A coffee mug placed beside a bundle of fragrant cedar

How to make cedar tea

Cedar Tea

Did you know that you have all the ingredients to make an amazing tea right in your own backyard? In Northwestern Ontario, cedar trees are very common and are known as the “tree of life.” This tea has a pleasantly sweet and earthy flavor. We hope you try this healing and calming tea!

Cedar Benefits 

Cedar is commonly used in teas as an anti-inflammatory and can help with respiratory organs. It can help with bronchitis, pneumonia, and rheumatoid arthritis. It can also be used as a smudge to remove negative energies or boiled in water to purify a space. Anishinaabe people place cedar boughs above doors and windows as a form of protection.


When picking cedar you must show your respect to the plant and nature. Always offer tobacco, preferably in cloth, when picking cedar or any other medicines as a sign of respect. Try collecting from different plants and leave space for regrowth to avoid killing it. Avoid young trees and plants and only take what you need. Ensure the plant is able to regrow and replenish itself.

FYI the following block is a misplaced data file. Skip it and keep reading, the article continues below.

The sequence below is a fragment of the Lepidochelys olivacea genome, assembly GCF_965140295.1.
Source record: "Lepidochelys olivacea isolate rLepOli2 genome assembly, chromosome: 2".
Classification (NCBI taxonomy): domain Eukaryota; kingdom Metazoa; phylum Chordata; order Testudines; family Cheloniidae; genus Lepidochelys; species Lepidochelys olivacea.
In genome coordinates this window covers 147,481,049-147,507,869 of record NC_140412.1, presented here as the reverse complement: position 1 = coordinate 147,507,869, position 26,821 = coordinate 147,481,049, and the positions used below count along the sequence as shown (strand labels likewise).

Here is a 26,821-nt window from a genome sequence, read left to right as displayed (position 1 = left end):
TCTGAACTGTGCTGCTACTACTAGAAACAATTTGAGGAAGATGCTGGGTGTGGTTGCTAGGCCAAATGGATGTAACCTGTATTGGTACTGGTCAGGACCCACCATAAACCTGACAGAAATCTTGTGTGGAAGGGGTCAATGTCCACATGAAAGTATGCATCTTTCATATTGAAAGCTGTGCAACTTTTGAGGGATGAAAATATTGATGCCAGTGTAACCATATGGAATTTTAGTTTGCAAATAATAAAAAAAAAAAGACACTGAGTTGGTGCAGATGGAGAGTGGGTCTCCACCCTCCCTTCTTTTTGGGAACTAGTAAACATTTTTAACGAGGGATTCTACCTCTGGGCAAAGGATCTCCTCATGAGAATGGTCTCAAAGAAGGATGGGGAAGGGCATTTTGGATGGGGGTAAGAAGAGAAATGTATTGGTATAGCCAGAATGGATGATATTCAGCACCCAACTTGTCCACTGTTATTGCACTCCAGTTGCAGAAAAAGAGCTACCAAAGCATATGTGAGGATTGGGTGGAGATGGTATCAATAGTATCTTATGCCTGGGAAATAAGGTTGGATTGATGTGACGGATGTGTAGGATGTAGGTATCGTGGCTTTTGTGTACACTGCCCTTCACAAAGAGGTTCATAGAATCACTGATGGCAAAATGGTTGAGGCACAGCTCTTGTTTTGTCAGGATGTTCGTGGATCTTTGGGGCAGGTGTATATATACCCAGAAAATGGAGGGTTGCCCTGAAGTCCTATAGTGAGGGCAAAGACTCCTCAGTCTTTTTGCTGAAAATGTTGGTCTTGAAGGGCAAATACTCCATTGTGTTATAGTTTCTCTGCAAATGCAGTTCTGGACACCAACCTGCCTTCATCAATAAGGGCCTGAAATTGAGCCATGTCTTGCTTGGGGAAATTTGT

1. Gather all the amount of cedar you would like to use (usually four sprigs is enough). 
  2. Fill a medium pot with water and bring to a boil (roughly 6 cups). One-pot can yield upward of 3 cups of tea. Rainwater, lake water, or any water from nature is best.
  3. Once your water comes to a boil, lay your cedar on top.
  4. Let boil for at least ten minutes.
  5. Remove from heat once the water is tinted green. 
  6. Drink and enjoy.
  7. Optional: Add natural honey
  8. Any additional tea can be stored in the fridge to drink at a later time!
  9. Used cedar should be placed back into nature.

Learn more

Cedar has many medicinal uses, but we recommend offering tobacco and gifts to an elder to learn their knowledge. Cedar is such a beautiful and historic part of nature. Nature does an excellent job at healing and protecting us. Maybe cedar tea will become your new favorite natural remedy. If are you currently enrolled in SGEI and ever have any questions and want to learn more about traditional medicines and practices; SGEI’s Cultural Lead is here for you.

*Disclaimer- If you are pregnant or suspect you might be pregnant please consult an elder or physician before ingesting any traditional or natural medicines.